Media coverage of African development usually focuses on countries like Nigeria, Ghana and Kenya -- high-growth countries where political and civil liberties are relatively well-protected. But if Asia had its "tigers," Africa has its "lions," countries such as the East African nations of Rwanda, Ethiopia and Uganda that are successfully combining political repression and economic development.
The New Politics of African Development
Western aid donors prefer development outcomes that combine economic growth with political and civil liberties. But a number of recent trends have opened up new possibilities for African development. In Rwanda and Ethiopia, where repressive leaders have employed savvy development strategies, success has created challenges, for both development theory and Western policymakers.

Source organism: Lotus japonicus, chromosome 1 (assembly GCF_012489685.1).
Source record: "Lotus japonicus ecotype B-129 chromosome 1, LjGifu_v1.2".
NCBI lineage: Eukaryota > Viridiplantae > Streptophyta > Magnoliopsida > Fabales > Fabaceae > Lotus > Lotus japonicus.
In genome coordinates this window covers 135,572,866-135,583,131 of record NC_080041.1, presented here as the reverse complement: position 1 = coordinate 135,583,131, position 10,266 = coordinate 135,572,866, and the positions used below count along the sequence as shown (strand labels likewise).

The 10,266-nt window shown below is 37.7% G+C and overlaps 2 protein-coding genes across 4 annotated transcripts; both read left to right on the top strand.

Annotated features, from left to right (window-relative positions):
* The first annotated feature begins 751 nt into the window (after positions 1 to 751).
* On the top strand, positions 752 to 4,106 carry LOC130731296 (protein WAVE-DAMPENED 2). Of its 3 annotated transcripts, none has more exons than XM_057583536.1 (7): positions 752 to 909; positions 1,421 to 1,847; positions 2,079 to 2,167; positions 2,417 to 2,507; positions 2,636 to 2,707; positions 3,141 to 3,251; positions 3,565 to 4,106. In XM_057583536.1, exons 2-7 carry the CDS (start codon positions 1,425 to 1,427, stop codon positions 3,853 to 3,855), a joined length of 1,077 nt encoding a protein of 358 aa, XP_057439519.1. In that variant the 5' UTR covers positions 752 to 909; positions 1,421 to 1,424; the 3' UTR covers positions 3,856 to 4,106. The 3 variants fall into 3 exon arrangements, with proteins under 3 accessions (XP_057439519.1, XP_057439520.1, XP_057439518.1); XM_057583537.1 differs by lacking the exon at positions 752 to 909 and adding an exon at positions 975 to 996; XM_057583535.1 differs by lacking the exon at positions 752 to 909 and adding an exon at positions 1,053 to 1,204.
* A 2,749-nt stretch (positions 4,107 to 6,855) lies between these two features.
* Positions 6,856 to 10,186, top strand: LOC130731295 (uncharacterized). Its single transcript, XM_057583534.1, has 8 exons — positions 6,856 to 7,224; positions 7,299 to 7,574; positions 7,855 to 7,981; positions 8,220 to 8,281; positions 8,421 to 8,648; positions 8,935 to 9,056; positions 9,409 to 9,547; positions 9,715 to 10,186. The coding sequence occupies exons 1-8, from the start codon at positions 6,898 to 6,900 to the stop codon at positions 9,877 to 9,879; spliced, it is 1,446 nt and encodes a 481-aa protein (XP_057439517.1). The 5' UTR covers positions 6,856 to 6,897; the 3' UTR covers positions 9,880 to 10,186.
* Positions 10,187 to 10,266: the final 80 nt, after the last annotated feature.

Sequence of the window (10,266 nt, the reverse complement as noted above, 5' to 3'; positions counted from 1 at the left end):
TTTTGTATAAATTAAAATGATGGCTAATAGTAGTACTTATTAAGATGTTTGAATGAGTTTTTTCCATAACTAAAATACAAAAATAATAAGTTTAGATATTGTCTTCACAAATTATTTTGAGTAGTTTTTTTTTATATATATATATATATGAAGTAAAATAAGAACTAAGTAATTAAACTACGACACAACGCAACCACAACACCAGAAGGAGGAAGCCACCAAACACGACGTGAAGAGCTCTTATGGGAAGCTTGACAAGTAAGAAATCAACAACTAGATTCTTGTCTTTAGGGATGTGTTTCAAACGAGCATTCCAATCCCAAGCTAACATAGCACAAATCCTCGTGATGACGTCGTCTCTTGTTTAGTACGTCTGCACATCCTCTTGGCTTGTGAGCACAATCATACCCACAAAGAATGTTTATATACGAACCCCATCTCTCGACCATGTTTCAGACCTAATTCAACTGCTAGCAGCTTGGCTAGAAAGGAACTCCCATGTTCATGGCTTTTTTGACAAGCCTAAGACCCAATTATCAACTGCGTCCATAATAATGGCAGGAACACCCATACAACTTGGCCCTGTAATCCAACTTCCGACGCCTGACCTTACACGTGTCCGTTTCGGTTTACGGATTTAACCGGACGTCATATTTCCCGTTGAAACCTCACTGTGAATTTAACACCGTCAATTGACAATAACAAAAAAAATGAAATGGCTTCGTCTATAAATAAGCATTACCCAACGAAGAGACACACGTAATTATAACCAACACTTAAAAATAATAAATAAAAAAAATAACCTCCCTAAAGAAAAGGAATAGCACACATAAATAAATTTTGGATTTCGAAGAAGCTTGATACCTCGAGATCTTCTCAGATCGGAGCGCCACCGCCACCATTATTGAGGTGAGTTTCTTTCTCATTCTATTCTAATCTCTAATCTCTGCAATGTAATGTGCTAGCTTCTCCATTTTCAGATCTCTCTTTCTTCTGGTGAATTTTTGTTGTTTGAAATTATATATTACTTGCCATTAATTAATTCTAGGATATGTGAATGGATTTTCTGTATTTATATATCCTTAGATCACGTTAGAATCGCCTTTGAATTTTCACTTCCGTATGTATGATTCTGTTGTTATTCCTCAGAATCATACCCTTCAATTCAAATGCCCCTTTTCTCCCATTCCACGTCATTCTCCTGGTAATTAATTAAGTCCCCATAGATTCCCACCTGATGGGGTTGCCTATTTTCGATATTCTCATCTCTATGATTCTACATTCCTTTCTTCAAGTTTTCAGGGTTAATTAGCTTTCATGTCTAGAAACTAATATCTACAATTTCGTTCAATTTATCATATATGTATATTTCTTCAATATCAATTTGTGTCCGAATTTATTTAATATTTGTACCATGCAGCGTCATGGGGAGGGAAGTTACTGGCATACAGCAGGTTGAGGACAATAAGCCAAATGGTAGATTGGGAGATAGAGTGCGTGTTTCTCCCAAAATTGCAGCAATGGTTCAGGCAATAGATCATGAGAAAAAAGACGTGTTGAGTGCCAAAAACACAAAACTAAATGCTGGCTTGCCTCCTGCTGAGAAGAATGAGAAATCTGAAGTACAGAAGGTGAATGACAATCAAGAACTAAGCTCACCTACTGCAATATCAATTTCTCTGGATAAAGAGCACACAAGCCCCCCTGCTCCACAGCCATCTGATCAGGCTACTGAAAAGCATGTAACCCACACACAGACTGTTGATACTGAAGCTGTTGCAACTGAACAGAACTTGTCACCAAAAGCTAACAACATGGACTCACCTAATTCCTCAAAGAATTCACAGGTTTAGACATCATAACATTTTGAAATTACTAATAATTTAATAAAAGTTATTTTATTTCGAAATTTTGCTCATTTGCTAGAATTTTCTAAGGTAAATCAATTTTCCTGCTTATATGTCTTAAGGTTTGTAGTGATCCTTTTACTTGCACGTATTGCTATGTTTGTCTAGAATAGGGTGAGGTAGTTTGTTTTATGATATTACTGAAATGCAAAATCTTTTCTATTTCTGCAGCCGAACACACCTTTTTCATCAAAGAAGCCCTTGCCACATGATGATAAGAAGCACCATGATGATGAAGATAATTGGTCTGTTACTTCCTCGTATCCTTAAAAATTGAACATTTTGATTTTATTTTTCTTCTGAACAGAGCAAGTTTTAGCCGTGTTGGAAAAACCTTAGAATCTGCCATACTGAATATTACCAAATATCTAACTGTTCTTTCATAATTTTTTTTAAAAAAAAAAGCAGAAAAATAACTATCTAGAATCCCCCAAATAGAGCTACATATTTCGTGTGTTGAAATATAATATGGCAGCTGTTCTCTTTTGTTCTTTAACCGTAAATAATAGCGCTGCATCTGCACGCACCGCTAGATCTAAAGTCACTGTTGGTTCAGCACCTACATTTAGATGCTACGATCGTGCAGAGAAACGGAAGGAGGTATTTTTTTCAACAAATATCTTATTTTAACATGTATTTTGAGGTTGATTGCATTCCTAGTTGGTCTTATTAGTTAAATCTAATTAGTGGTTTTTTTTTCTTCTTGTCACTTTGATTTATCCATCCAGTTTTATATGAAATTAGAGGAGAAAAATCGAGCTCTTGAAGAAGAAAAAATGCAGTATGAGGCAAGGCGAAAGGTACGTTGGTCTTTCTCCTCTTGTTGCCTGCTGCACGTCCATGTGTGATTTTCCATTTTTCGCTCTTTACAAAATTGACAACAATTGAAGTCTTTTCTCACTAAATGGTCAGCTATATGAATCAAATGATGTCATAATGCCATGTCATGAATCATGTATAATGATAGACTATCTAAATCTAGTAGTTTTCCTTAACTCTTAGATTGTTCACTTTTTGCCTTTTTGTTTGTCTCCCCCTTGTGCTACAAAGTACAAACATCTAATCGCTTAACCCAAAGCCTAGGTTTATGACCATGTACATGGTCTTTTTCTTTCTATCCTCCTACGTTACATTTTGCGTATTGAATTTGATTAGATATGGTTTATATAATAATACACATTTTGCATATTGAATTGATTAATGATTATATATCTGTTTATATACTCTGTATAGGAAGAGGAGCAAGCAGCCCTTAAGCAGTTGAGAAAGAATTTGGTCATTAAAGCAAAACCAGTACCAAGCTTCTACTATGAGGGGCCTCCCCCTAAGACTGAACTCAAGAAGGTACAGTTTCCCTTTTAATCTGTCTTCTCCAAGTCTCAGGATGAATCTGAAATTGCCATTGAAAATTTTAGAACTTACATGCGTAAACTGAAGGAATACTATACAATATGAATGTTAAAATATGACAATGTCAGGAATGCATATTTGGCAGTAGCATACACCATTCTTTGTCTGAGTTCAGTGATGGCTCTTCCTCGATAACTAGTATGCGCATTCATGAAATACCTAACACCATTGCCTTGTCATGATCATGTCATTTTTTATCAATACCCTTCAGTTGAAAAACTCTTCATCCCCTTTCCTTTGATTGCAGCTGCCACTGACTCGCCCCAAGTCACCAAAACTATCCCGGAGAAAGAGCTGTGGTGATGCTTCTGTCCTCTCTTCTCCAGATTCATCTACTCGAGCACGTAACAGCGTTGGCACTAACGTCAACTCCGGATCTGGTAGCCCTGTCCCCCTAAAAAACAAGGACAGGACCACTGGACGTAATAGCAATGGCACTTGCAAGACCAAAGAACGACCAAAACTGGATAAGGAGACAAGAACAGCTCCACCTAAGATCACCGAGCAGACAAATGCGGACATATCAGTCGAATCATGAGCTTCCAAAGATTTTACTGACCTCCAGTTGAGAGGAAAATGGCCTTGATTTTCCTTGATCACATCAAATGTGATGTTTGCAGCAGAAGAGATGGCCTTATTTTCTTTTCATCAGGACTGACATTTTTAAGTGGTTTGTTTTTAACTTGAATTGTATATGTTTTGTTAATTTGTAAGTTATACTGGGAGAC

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Seventeen years after the genocide, Rwanda is widely considered one of the world's great development successes. But there may be no head of state more simultaneously adored and reviled than its president, Paul Kagame, a man acclaimed as a liberator and visionary by some and scorned as a war criminal and enemy of human rights by others.
Though the Ethiopian government's character has evolved over the years, overall it can be characterized as an authoritarian regime. As a result, its path to growth raises challenging questions about the problematic relationship between authoritarianism and economic development.